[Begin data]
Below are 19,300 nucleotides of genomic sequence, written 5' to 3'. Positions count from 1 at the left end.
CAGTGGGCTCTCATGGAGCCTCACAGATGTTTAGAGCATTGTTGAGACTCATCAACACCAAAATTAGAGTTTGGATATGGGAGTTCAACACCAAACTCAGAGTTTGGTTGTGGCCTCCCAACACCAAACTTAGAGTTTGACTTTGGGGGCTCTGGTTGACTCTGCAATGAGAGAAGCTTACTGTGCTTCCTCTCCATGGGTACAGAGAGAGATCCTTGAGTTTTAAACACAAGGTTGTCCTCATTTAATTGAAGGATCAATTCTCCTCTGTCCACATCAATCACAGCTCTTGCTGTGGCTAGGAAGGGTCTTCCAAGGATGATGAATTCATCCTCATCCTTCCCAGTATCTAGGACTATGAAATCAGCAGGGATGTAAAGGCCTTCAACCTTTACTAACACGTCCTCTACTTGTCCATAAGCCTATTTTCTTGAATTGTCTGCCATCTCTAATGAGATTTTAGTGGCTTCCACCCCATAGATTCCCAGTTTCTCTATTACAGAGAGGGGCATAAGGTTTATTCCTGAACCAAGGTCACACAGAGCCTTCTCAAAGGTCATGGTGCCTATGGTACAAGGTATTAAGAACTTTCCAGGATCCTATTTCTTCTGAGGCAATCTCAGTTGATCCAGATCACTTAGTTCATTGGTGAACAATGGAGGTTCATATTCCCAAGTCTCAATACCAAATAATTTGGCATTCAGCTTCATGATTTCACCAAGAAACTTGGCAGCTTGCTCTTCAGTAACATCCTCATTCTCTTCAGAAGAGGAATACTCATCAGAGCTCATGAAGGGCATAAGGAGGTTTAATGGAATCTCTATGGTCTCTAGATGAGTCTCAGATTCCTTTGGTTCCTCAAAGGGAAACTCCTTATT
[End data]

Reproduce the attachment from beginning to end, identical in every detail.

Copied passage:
Below are 19,300 nucleotides of genomic sequence, written 5' to 3'. Positions count from 1 at the left end.
CAGTGGGCTCTCATGGAGCCTCACAGATGTTTAGAGCATTGTTGAGACTCATCAACACCAAAATTAGAGTTTGGATATGGGAGTTCAACACCAAACTCAGAGTTTGGTTGTGGCCTCCCAACACCAAACTTAGAGTTTGACTTTGGGGGCTCTGGTTGACTCTGCAATGAGAGAAGCTTACTGTGCTTCCTCTCCATGGGTACAGAGAGAGATCCTTGAGTTTTAAACACAAGGTTGTCCTCATTTAATTGAAGGATCAATTCTCCTCTGTCCACATCAATCACAGCTCTTGCTGTGGCTAGGAAGGGTCTTCCAAGGATGATGAATTCATCCTCATCCTTCCCAGTATCTAGGACTATGAAATCAGCAGGGATGTAAAGGCCTTCAACCTTTACTAACACGTCCTCTACTTGTCCATAAGCCTATTTTCTTGAATTGTCTGCCATCTCTAATGAGATTTTAGTGGCTTCCACCCCATAGATTCCCAGTTTCTCTATTACAGAGAGGGGCATAAGGTTTATTCCTGAACCAAGGTCACACAGAGCCTTCTCAAAGGTCATGGTGCCTATGGTACAAGGTATTAAGAACTTTCCAGGATCCTATTTCTTCTGAGGCAATCTCAGTTGATCCAGATCACTTAGTTCATTGGTGAACAATGGAGGTTCATATTCCCAAGTCTCAATACCAAATAATTTGGCATTCAGCTTCATGATTTCACCAAGAAACTTGGCAGCTTGCTCTTCAGTAACATCCTCATTCTCTTCAGAAGAGGAATACTCATCAGAGCTCATGAAGGGCATAAGGAGGTTTAATGGAATCTCTATGGTCTCTAGATGAGTCTCAGATTCCTTTGGTTCCTCAAAGGGAAACTCCTTATT